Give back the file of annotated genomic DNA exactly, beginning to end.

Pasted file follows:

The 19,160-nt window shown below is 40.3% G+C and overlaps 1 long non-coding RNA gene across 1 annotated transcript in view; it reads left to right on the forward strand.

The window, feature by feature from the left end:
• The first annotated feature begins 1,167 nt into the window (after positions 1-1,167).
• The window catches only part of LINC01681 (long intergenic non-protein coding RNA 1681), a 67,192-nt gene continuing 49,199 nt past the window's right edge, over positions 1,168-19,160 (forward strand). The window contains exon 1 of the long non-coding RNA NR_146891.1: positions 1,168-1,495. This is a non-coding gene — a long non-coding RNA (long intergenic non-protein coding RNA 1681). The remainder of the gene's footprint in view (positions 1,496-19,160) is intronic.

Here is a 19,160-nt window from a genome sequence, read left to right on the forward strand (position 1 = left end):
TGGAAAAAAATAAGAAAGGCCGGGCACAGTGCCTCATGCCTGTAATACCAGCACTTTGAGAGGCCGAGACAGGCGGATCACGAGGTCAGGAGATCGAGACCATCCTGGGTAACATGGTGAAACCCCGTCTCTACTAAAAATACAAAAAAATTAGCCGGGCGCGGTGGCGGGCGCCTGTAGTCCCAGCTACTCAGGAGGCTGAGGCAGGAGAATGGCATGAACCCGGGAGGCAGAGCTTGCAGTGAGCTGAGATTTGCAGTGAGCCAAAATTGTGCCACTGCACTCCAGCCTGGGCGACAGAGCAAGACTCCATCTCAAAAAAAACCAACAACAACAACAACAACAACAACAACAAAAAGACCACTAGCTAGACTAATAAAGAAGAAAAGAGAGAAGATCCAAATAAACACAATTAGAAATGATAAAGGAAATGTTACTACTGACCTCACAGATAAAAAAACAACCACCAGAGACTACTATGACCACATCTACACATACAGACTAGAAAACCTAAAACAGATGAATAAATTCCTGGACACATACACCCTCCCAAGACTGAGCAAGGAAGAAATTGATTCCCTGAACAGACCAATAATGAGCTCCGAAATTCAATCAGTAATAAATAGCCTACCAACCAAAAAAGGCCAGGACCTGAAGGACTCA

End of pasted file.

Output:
The 19,160-nt window shown below is 40.3% G+C and overlaps 1 long non-coding RNA gene across 1 annotated transcript in view; it reads left to right on the forward strand.

The window, feature by feature from the left end:
• The first annotated feature begins 1,167 nt into the window (after positions 1-1,167).
• The window catches only part of LINC01681 (long intergenic non-protein coding RNA 1681), a 67,192-nt gene continuing 49,199 nt past the window's right edge, over positions 1,168-19,160 (forward strand). The window contains exon 1 of the long non-coding RNA NR_146891.1: positions 1,168-1,495. This is a non-coding gene — a long non-coding RNA (long intergenic non-protein coding RNA 1681). The remainder of the gene's footprint in view (positions 1,496-19,160) is intronic.

Here is a 19,160-nt window from a genome sequence, read left to right on the forward strand (position 1 = left end):
TGGAAAAAAATAAGAAAGGCCGGGCACAGTGCCTCATGCCTGTAATACCAGCACTTTGAGAGGCCGAGACAGGCGGATCACGAGGTCAGGAGATCGAGACCATCCTGGGTAACATGGTGAAACCCCGTCTCTACTAAAAATACAAAAAAATTAGCCGGGCGCGGTGGCGGGCGCCTGTAGTCCCAGCTACTCAGGAGGCTGAGGCAGGAGAATGGCATGAACCCGGGAGGCAGAGCTTGCAGTGAGCTGAGATTTGCAGTGAGCCAAAATTGTGCCACTGCACTCCAGCCTGGGCGACAGAGCAAGACTCCATCTCAAAAAAAACCAACAACAACAACAACAACAACAACAACAAAAAGACCACTAGCTAGACTAATAAAGAAGAAAAGAGAGAAGATCCAAATAAACACAATTAGAAATGATAAAGGAAATGTTACTACTGACCTCACAGATAAAAAAACAACCACCAGAGACTACTATGACCACATCTACACATACAGACTAGAAAACCTAAAACAGATGAATAAATTCCTGGACACATACACCCTCCCAAGACTGAGCAAGGAAGAAATTGATTCCCTGAACAGACCAATAATGAGCTCCGAAATTCAATCAGTAATAAATAGCCTACCAACCAAAAAAGGCCAGGACCTGAAGGACTCA